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The Who – My Generation, A Quick One, The Who Sell Out, Tommy half-speed mastered LPs (UMC/Polydor)

25 September 2022

The Who’s first four albums are now available as standalone, high-quality vinyl LP reissues with the benefit of new mastering by long-time Who engineer Jon Astley and half-speed plates cut by lead engineer Miles Showell at Abbey Road Studios. Originally appearing in quick succession from December 1965 through May 1969, the series displays the British band’s rapid evolution from mod-era upstarts to theater-packing art-rockers.

Staples from My Generation include guitarist/songwriter Pete Townshend’s immortal anthem of teen angst “My Generation” and the harmony-laden song of self-discovery “The Kids are Alright.” Other delights include Roger Daltrey’s gruff and soulful vocal for “Out in the Street.” Townshend himself sings the buoyant but snarky “A Legal Matter.” The band’s “maximum R&B” aesthetic is evident in a cover of James Brown’s “Please, Please, Please.” Bo Diddley’s blues staple “I’m a Man” is retained from the original UK release, omitting the US release’s “Instant Party (Circles).”

Sophomore album A Quick One is most frequently cited for its inclusion of title cut “A Quick One, While He’s Away,” which marked Townshend’s playful first steps into the rock opera form. Characters include an absent lover and his unfaithful (but ultimately forgiven) lady. The woman’s Greek chorus of friends console her in her loneliness by setting her up with Ivor the Engine Driver. The new release of A Quick One again recreates the original UK version, including its spirited cover of Martha and the Vandellas’ Motown classic “Heat Wave.” The US version omitted the cover song and was instead packaged around the single “Happy Jack,” which is not included here. The album also includes bassist John Entwistle’s signature single “Boris the Spider” and other gems like the Byrds-styled 12-string jangle of the regretful but charming “So Sad About Us.”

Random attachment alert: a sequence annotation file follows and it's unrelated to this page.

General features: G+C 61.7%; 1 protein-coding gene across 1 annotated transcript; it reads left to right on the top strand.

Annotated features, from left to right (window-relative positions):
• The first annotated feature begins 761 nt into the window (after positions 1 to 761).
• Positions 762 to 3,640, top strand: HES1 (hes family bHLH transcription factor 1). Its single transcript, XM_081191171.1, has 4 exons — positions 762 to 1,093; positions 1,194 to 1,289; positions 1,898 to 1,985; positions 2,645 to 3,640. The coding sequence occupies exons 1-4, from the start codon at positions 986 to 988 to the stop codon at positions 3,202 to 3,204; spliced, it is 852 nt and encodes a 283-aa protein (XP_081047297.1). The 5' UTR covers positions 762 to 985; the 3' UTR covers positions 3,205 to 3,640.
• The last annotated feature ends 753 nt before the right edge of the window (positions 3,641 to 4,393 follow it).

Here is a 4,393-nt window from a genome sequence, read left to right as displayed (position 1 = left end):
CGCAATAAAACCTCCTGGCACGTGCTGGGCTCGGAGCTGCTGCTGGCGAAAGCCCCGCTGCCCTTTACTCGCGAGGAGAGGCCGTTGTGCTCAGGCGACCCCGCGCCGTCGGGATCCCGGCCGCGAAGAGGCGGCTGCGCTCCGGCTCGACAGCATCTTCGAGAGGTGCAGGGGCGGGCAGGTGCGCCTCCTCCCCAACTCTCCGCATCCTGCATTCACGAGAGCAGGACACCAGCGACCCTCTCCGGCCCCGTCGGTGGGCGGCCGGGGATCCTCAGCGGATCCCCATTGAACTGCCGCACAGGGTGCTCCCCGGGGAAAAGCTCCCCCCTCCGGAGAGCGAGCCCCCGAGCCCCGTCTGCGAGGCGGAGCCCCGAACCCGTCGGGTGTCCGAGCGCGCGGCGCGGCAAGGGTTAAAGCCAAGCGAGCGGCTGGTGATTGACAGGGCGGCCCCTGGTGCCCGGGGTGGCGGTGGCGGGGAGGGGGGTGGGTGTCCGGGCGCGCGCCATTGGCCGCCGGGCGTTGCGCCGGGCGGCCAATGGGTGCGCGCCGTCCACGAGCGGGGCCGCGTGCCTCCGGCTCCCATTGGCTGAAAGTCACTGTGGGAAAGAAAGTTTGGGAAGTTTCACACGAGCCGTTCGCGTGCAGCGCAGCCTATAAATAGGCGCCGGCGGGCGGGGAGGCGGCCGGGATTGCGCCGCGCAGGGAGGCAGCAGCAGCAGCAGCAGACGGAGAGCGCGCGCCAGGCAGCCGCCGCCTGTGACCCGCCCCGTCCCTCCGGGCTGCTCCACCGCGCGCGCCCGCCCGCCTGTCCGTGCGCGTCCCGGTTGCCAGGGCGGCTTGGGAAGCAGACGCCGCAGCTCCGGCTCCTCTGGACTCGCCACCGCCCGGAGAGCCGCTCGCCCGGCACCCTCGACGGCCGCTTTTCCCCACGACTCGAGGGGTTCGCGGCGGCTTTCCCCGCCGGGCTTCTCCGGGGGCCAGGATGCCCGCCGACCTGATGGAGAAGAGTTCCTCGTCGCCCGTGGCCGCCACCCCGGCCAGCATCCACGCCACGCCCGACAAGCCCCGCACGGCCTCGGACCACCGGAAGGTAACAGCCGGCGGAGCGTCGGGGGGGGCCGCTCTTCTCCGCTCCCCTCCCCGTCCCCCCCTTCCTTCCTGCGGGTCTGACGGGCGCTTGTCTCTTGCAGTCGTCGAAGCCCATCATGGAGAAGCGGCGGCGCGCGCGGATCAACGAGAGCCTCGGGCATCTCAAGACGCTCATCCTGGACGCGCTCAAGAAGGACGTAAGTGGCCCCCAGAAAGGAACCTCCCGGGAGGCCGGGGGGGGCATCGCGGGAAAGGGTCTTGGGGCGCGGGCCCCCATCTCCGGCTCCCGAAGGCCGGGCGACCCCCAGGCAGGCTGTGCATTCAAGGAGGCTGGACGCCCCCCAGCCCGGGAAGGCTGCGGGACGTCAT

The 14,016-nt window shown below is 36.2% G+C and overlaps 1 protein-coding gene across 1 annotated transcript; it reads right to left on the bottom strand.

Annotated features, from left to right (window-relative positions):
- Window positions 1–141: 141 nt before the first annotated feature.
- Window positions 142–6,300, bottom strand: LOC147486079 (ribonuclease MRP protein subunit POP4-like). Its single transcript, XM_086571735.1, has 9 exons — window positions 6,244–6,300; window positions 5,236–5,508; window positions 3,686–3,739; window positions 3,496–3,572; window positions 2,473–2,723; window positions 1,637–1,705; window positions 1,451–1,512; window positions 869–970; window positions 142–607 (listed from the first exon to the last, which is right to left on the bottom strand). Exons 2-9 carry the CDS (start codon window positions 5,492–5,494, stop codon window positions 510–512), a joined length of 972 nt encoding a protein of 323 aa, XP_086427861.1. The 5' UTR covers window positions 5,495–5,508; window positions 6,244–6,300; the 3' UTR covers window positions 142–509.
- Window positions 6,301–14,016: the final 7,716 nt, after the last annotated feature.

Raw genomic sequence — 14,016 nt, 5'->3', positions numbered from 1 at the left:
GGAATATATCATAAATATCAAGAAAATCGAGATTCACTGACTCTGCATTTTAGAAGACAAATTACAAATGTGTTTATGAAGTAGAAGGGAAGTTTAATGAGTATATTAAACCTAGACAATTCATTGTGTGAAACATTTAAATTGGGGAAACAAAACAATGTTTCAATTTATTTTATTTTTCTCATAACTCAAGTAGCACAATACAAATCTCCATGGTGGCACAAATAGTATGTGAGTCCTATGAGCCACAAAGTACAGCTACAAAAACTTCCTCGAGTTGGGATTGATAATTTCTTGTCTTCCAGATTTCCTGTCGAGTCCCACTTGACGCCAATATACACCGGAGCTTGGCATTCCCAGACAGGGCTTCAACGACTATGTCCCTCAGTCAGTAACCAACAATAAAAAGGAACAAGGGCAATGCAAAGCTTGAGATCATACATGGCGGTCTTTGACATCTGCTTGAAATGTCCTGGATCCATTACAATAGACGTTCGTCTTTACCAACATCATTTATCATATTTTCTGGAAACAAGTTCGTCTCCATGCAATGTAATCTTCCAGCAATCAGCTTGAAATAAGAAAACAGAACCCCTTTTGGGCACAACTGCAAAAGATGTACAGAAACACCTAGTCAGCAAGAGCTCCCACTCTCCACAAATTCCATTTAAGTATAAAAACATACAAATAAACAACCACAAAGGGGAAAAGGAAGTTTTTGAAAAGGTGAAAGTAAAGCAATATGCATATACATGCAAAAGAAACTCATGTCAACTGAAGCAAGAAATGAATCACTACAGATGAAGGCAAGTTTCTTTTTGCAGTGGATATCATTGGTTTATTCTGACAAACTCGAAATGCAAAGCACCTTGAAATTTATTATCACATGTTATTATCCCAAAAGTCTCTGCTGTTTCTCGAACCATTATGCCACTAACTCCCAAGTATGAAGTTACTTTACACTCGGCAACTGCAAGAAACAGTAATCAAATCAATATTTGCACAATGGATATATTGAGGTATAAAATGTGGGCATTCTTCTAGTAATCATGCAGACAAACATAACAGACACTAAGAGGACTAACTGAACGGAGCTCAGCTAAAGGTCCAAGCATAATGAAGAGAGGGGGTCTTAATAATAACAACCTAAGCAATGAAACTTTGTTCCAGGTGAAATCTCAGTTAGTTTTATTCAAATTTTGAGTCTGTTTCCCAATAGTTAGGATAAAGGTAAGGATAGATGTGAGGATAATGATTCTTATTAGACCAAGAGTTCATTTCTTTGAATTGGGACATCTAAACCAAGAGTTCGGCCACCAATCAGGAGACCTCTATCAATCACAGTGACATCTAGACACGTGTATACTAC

Concept album The Who Sell Out received an exhaustive box set in 2021 with a deep dive into its contents and creation, but it’s now available in its standalone original format. The album’s most enduring single is the anthemic expression of karmic revenge “I Can See For Miles” with its showcase for Keith Moon’s manic drumming and Townshend’s slashing power chords. The cheeky “Mary Anne with the Shaky Hand” is styled after the Everly Brothers’ harmony and breezy pop. Daltrey brings his skills as a character-driven stage and screen actor to coming-of-age tale “Tattoo,” with bombastic pop that foreshadows the orchestral and operatic flourish of Tommy. The Sell Out program is interspersed with radio bumpers and advertising jingles for products including Heinz baked beans and Medac acne cream, with a entire wry song dedicated to Odorono deodorant. The sequencing casts the album as a pirate radio broadcast–a radio format outlawed in the UK only months prior to Sell Out’s December 1967 release.

All of this growth and experimentation coalesces into the Who’s truly great album Tommy. Townshend’s thematic songwriting is refined and razor sharp, and every member of the band delivers peak-level performance. The opening “Overture” continues to thrill, featuring Entwistle’s French horn juxtaposed against Townshend’s jangling acoustic guitar, Entwistle’s own visceral bass, and Moon’s orchestra of drums. The star-crossed tale of messianic character Tommy begins with “It’s a Boy.” Tommy encounters childhood trauma and parental malfeasance that drive him into an inner world described in the epic “Amazing Journey/Sparks.” As a “deaf, dumb and blind boy” Tommy suffers childhood abuse at the hands of the nefarious “Cousin Kevin,” molesting Uncle Ernie, and LSD-peddling “The Acid Queen.” Eventually discovered by his peers as a prodigy during signature anthem “Pinball Wizard,” Tommy gains acceptance. His senses return in the cathartic “Smash the Mirror.” Tommy’s influence and power are wielded during “I’m Free,” but the power ultimately corrupts him. The followers at “Tommy’s Holiday Camp” reject Tommy’s hard-lined spiritual leadership during the bracing and anti-fascist “We’re Not Gonna Take It,” and the titular character retreats inward again toward self-examination and enlightenment with the rapturous “See Me, Feel Me.”

Particularly in the case of Tommy, the new masters are respectful of the original work and do not radically alter the sound. Astley and Showell instead opt to present the revered material in the best possible light within the constraints of the vinyl format.